Toxic chemicals indirectly and directly affect food supply. Food purchased at U.S. Congressional Dining Hall contains detectable levels of neonicotinoids.

fruitA new study released by the Harvard T.H. and the has specified that are present in the and affect the U.S. congress cafeteria. The investigation was limited to congressional cafeterias. Pesticides are used widely on a range of crops including soy, cotton, corn, canola and sunflowers.

The researchers conducted two rounds of food testing, the first in January, and the second in May 2015. Approximately half of samples were taken from the and half from in Washington, D.C. In total, 66 food samples were tested for the presence of . Of that, 60, or 91% of samples tested positive for one , and 47, or 71% of samples had two or more neonics present. “We were surprised to find that most foods contained multiple , with as many as five in samples of fresh-squeezed orange juice and green bell pepper,” said Cynthia Palmer, Director of Pesticides Science and Regulation for ABC.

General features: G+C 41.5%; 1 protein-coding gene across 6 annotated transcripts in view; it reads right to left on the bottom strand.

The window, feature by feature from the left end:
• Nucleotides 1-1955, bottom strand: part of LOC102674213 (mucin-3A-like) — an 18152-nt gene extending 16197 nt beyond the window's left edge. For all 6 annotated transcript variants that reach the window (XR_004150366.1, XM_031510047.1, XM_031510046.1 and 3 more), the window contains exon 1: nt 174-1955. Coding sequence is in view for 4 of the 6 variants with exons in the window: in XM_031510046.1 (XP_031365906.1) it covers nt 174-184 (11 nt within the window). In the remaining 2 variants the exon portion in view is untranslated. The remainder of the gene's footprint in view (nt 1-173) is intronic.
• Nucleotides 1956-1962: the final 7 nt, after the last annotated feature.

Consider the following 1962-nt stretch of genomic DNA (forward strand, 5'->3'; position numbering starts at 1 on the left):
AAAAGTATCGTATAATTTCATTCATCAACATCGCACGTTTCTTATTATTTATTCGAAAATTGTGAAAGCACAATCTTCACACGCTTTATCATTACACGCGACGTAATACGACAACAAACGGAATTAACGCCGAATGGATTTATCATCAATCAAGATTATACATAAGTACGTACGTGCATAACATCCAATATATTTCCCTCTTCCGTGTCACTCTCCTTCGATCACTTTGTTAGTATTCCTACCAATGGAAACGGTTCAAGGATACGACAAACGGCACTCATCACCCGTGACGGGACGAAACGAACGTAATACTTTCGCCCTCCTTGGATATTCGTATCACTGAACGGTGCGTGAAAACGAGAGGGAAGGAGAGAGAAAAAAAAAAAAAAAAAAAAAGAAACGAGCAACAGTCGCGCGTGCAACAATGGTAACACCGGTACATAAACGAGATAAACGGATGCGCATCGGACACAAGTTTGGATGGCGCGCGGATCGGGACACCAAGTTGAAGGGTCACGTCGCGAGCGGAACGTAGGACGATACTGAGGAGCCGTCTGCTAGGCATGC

“It is almost impossible to avoid eating foods that are contaminated with in the cafeterias on Capital Hill. We can reasonably assume that the likelihood for humans to be exposed to through dietary intakes is the same as for birds, bees, and other pollinators in the environment,” said Chensheng Alex Lu, Ph.D., Associate Professor at Harvard T.H. .


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